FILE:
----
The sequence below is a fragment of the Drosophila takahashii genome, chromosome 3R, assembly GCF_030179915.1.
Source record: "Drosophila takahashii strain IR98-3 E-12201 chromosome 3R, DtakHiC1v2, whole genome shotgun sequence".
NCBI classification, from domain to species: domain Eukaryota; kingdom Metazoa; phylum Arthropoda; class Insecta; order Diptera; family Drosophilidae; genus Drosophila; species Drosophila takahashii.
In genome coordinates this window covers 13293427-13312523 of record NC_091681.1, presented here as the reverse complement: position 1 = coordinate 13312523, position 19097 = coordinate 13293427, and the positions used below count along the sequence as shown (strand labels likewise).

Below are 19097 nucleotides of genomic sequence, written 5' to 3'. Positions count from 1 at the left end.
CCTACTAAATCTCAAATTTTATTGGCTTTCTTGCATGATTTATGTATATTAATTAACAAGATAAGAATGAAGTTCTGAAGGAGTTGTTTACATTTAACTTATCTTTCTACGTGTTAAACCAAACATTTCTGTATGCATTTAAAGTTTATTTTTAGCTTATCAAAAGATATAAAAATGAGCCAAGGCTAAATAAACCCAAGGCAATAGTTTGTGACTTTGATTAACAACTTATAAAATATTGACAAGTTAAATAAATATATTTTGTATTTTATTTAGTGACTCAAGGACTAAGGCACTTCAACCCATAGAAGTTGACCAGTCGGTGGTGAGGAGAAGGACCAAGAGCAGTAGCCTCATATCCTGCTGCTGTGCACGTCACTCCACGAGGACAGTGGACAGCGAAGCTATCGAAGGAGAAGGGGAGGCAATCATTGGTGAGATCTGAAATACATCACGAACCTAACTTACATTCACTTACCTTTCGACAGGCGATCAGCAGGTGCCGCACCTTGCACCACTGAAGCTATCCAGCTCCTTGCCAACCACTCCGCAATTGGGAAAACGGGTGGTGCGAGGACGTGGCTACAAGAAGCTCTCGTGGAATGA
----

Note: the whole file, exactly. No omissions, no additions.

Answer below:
The sequence below is a fragment of the Drosophila takahashii genome, chromosome 3R, assembly GCF_030179915.1.
Source record: "Drosophila takahashii strain IR98-3 E-12201 chromosome 3R, DtakHiC1v2, whole genome shotgun sequence".
NCBI classification, from domain to species: domain Eukaryota; kingdom Metazoa; phylum Arthropoda; class Insecta; order Diptera; family Drosophilidae; genus Drosophila; species Drosophila takahashii.
In genome coordinates this window covers 13293427-13312523 of record NC_091681.1, presented here as the reverse complement: position 1 = coordinate 13312523, position 19097 = coordinate 13293427, and the positions used below count along the sequence as shown (strand labels likewise).

Below are 19097 nucleotides of genomic sequence, written 5' to 3'. Positions count from 1 at the left end.
CCTACTAAATCTCAAATTTTATTGGCTTTCTTGCATGATTTATGTATATTAATTAACAAGATAAGAATGAAGTTCTGAAGGAGTTGTTTACATTTAACTTATCTTTCTACGTGTTAAACCAAACATTTCTGTATGCATTTAAAGTTTATTTTTAGCTTATCAAAAGATATAAAAATGAGCCAAGGCTAAATAAACCCAAGGCAATAGTTTGTGACTTTGATTAACAACTTATAAAATATTGACAAGTTAAATAAATATATTTTGTATTTTATTTAGTGACTCAAGGACTAAGGCACTTCAACCCATAGAAGTTGACCAGTCGGTGGTGAGGAGAAGGACCAAGAGCAGTAGCCTCATATCCTGCTGCTGTGCACGTCACTCCACGAGGACAGTGGACAGCGAAGCTATCGAAGGAGAAGGGGAGGCAATCATTGGTGAGATCTGAAATACATCACGAACCTAACTTACATTCACTTACCTTTCGACAGGCGATCAGCAGGTGCCGCACCTTGCACCACTGAAGCTATCCAGCTCCTTGCCAACCACTCCGCAATTGGGAAAACGGGTGGTGCGAGGACGTGGCTACAAGAAGCTCTCGTGGAATGA